VanMoof, the Dutch e-bike maker that experienced a surge in sales during the Covid-19 pandemic, has announced that it has been declared bankrupt. The company, which recently raised €100 million to support its international expansion, filed for protection from creditors last week. The Amsterdam District Court declared the company’s Dutch operations bankrupt on July 17. VanMoof is now under the administration of two administrators who are assessing the situation and exploring options for asset sales, restructuring, and potential continuation of operations.
VanMoof is known for its sleek and minimalist e-bike designs, with the battery integrated into the frame. The company was founded in Amsterdam in 2009 and its bikes have become a common sight on the city’s streets. However, according to Dutch broadcaster NOS, the company faced significant costs for maintaining and repairing bikes under warranty, which impacted its financial performance. Despite this, VanMoof has managed to sell around 200,000 bikes worldwide, with each bike priced at over €2,000.
The bankruptcy announcement has led to a flood of complaints from customers who have either paid for undelivered bikes or have bikes currently being repaired at VanMoof stores, which are now closed. Amsterdam police have confirmed that they are receiving numerous calls from frustrated customers, referring to the situation as “theft.” However, the police clarified that a bankruptcy is a civil dispute and not a criminal matter, therefore they are unable to intervene on behalf of the customers.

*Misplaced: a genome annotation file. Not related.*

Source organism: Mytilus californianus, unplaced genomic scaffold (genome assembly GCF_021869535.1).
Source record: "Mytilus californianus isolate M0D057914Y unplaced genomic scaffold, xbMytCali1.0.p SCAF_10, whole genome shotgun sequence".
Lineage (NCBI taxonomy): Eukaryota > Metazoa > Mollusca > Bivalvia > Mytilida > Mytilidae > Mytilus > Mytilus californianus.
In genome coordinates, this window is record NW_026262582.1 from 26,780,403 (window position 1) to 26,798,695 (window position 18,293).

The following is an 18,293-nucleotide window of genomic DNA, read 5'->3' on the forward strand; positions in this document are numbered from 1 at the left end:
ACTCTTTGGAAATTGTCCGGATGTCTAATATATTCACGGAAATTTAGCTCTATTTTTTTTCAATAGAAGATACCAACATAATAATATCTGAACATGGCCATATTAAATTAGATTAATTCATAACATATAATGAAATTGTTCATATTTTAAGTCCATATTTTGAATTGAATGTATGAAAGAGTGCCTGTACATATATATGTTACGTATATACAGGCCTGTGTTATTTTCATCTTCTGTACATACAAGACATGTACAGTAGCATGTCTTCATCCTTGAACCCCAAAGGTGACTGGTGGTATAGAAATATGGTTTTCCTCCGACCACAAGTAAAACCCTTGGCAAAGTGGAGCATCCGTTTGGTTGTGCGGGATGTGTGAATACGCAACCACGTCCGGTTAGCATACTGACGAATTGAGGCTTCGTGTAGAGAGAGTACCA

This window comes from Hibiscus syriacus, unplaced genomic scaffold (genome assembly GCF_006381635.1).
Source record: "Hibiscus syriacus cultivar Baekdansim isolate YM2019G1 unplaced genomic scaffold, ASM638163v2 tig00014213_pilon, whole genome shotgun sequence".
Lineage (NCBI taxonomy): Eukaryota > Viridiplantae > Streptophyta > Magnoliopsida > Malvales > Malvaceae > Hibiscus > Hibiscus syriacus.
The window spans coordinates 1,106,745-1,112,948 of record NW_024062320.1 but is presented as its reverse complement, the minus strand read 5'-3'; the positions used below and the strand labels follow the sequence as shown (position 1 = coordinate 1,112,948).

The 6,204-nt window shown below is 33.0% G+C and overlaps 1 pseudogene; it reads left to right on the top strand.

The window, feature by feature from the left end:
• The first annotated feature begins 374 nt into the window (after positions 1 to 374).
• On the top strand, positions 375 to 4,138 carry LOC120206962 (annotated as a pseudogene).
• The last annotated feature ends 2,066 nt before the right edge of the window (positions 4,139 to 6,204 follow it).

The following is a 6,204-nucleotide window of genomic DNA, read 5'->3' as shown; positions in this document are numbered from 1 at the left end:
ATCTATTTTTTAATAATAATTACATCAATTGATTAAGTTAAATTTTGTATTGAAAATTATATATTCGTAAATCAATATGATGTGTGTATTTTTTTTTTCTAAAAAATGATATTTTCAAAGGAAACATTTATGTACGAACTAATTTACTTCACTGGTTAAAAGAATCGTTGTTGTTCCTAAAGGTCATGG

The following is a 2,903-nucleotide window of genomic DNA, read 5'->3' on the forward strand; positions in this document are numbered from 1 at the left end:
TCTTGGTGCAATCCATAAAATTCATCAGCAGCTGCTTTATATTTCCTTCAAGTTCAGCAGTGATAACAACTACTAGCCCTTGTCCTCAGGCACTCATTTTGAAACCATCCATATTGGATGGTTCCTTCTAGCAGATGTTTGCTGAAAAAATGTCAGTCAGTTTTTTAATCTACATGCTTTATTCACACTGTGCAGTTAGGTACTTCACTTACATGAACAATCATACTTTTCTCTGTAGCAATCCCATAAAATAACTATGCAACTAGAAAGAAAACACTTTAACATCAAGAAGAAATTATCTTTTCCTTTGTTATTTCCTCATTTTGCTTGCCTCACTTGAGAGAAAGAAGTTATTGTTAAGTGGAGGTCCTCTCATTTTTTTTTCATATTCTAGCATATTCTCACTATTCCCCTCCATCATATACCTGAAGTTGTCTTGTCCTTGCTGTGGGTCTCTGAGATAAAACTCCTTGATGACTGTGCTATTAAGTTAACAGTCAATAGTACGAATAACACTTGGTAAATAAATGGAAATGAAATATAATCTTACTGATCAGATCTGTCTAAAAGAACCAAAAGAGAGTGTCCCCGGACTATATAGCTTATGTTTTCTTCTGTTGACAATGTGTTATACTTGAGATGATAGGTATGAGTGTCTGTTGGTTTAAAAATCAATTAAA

In a statement, VanMoof clarified that the bankruptcy only applies to its Dutch operations, and its international subsidiaries are not affected. The company did not provide further comments on the matter. According to NOS, VanMoof’s founders, Taco and Ties Carlier, expressed gratitude towards the company’s employees in an internal email sent to its 700-strong workforce. The email reportedly stated that while they are saddened by the situation, they are also proud of what they have achieved.
As the administrators continue to assess the situation at VanMoof, the future of the company remains uncertain. The possibility of selling assets and restructuring to salvage the business is being explored. VanMoof’s bankruptcy serves as a reminder of the challenges faced by companies, even those that have experienced recent success, during these uncertain times.